Primary vs Secondary computers

Discussion in 'Netbooks, Tablets, Slates and eReaders' started by Drillbit, Feb 14, 2013.

  1. Drillbit

    Drillbit Mobile Deity

    Messages:
    3,799
    Likes Received:
    492
    Trophy Points:
    258
    When it comes to usage, it seems to me there are actually two kinds of computers. To break it down ---

    First there is the Primary Computer. The characteristics of it as follows:

    1. Moderate to high cost
    2. Mobility is moderate to stationary.
    3. Large screens
    4. Large local storage.
    5. High processing power with high power consumption
    6. Multiport, serves as a hub to other devices
    7. Long usage cycle prior to replacement
    8. Content production

    The Secondary Computer, on the other hand, has these characteristics.

    1. Low to moderate cost
    2. Moderate to high mobility
    3. Moderate to smaller screens
    4. Moderate to low storage
    5. Limited ports
    6. Low power consumption
    7. Shorter usage cycles prior to replacement.
    8. Content consumption.

    Desktops, gaming rigs, high cost notebooks, workstations would fit the category of the Primary. Smaller notebooks, netbooks, tablets, and even smartphones, would fit the second.

    For a long time, the Primary Computer has dominated, but in the last years starting around 2007, we saw the rise of the Secondary Computer, to the point that this is in fact, we see a lot more sales are being accounted for. The sheer cost, longevity of Primaries mean you are going to have lower turnover as demand is satisfied, and the demand for replacement is lower.

    On the other hand, high disposability and the lower price points means the Secondaries are going to inevitably dominate the market. But for a Secondary to actually succeed, it has to meet all given 8 criteria, and that hybrids between the two --- combining features of the two --- isn't going to work, despite the initial attraction of having to blend features by combining the advantages of both. The thing is, all 8 of the two sets are basic criteria are synergistic to each other, each a node that reinforces each other in a dependency circle. Breaking the circles with a hybrid isolates each characteristic, and the resulting product becomes less certain of its market intention, in essence, becomes a compromise.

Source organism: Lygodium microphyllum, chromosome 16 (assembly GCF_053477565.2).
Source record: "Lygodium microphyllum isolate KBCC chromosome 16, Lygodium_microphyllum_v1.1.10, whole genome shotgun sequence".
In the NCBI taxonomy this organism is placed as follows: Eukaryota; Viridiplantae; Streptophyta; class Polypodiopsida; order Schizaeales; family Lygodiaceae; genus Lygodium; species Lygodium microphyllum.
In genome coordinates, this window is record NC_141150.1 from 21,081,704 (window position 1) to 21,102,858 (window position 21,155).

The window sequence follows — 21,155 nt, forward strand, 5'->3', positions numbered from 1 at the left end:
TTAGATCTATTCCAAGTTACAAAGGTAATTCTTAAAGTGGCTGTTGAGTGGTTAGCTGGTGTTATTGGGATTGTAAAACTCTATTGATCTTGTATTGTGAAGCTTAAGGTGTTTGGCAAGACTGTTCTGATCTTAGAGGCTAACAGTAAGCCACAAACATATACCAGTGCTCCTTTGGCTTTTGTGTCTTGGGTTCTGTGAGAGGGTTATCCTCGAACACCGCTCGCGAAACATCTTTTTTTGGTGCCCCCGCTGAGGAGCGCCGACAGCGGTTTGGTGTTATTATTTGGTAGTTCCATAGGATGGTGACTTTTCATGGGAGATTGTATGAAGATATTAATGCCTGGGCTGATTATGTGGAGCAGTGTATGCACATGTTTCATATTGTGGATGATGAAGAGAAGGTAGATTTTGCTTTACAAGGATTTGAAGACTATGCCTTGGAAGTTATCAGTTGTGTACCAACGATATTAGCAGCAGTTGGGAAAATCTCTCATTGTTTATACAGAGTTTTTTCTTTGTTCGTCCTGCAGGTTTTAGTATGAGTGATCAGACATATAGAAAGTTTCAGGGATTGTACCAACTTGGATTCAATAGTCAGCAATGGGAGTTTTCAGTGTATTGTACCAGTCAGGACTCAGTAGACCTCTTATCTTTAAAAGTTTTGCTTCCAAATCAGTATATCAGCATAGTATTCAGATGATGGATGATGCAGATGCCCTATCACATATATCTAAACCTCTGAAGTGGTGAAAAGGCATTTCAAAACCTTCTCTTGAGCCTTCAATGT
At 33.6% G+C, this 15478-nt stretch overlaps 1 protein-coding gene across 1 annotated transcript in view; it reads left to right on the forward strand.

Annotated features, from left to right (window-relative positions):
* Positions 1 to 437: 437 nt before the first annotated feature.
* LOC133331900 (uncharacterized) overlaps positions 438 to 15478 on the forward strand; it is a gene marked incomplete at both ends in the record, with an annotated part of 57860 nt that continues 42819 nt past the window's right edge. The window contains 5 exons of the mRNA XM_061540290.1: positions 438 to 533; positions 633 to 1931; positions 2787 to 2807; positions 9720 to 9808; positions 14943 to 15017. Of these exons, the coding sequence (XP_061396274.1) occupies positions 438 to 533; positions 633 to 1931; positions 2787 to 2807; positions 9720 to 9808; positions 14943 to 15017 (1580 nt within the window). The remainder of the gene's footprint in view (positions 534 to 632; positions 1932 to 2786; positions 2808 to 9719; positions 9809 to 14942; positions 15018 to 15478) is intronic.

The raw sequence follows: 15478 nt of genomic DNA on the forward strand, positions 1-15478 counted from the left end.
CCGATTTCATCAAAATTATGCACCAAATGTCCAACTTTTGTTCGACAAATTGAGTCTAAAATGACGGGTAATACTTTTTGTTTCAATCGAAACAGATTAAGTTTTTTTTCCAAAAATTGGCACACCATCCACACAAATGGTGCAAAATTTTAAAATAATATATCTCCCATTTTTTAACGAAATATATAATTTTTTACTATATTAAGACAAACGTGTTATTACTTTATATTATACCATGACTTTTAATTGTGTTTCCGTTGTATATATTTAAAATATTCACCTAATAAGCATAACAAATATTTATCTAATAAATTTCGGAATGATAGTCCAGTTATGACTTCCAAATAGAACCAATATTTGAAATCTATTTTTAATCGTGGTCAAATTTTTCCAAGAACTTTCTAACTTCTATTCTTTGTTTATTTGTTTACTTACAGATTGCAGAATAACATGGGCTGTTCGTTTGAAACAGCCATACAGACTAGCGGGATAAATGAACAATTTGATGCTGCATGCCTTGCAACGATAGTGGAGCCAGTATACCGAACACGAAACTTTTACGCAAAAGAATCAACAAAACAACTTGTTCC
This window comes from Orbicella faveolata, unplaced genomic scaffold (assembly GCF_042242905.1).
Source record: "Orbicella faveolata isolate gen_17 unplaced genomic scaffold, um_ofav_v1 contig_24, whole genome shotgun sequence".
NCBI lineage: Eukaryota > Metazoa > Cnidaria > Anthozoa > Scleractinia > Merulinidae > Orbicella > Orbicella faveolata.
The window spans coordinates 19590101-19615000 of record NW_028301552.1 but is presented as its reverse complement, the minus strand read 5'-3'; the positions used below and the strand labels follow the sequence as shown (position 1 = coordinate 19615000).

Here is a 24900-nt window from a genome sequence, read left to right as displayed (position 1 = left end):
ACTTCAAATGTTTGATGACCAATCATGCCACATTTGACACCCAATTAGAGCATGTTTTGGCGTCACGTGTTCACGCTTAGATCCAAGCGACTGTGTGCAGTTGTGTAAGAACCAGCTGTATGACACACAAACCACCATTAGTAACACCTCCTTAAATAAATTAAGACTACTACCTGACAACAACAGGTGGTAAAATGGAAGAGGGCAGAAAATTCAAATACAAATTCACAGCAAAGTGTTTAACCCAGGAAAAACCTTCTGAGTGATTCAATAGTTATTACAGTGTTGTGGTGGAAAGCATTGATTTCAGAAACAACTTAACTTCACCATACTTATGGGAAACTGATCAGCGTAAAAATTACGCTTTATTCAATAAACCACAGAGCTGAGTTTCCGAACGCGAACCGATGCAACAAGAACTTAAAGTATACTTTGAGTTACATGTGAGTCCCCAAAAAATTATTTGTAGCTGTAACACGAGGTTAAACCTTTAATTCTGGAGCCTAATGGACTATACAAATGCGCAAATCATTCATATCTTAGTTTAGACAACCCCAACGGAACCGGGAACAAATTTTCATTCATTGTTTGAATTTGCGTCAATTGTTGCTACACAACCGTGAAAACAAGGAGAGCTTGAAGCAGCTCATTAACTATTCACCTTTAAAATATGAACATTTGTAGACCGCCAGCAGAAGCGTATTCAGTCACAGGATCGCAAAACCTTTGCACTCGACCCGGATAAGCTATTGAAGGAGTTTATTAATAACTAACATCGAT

lelisa13p, jigwashere, hal and 2 others like this.
  2. Mitlov

    Mitlov Shiny

    Messages:
    2,025
    Likes Received:
    1,202
    Trophy Points:
    288
    I use my "secondary" computer (the Duo 11 convertible tablet) 90% of the time, for both content production and content consumption, and my "primary" computer (Vaio F2 desktop replacement) 10% of the time, mainly for managing photos and for gaming.
     
  3. Drillbit

    Drillbit Mobile Deity

    Messages:
    3,799
    Likes Received:
    492
    Trophy Points:
    258
    The kind of gaming I do won't run well on a Duo 11. In fact with an i7 and a GT630M nVidia, I still run it at minimal graphics mode.

    I also won't use an 11" screen to process a lot of photos either.

    The kind of money I can spend on a Duo 11 I can spend on a full blown Asus gaming laptop.

    Sent from my GT-N7100 using Tapatalk 2
     
  4. hal

    hal itchy and cold feet hal

    Messages:
    5,254
    Likes Received:
    316
    Trophy Points:
    186
    You have put in typeset the best part of 25 years in just a handful of paragraphs, Drillbit.

    After the average user makes an IT resource fit in the self life, all of this starts flying on the top of the head, with variable effect of just following it as a hunch, or totally putting it on a task list, and a wish list, and a shopping list. Indeed, the Primary computer means a bigger compromise and therefore deserves both a bigger budget and a more careful reflection and search for options. Because it will be the repository, permanent but to an extent, of the assorted information of the user. And I totally agree on your list of 'the regulars' as the Primary computers. I would even go as far as speaking of the primary computer as an investment, and of the secondary computer as an expenditure.

    As an empirical comment, I shall point out that there's a trend in that the secondary computer's cost can be measured as a fixed fraction of that of the primary. Perhaps cause an important factor is the specific spending power of a given consumer.

    Allow me to go a bit deeper in the timeline. During the 1980's, personal computing became a reality, but computers were far to be as ubiquitous as they are today (haha, like if you didn't know). There were few households with computers, and when you arrived at a new job there wasn't necessarily a computer waiting for you and for your specific work or hierarchy. That was the time when computer halls became mainstream at schools and libraries. It would take a decade until computers became, hmmm, home appliances, and i.e. any newly wed couple considered the purchase of 'the computer' just as they enlist 'the fridge', and 'the washing machine', and etc. In my perception, speaking of full-size computers (meaning with full-size OSs such as MS Windows and all that encompasses), the personal computing age was consolidated until 2002. Again, in my perception, there is a specific lapse, that goes from (around) 1988 to (around) 2002, in which personal computing was a reality, but cost and size of hardware wouldn't allow to benefit from it in a field manner. This 14-year span, is what I personally call The Golden Age of Mobile Devices. Yes, just personally, nothing you would find written elsewhere.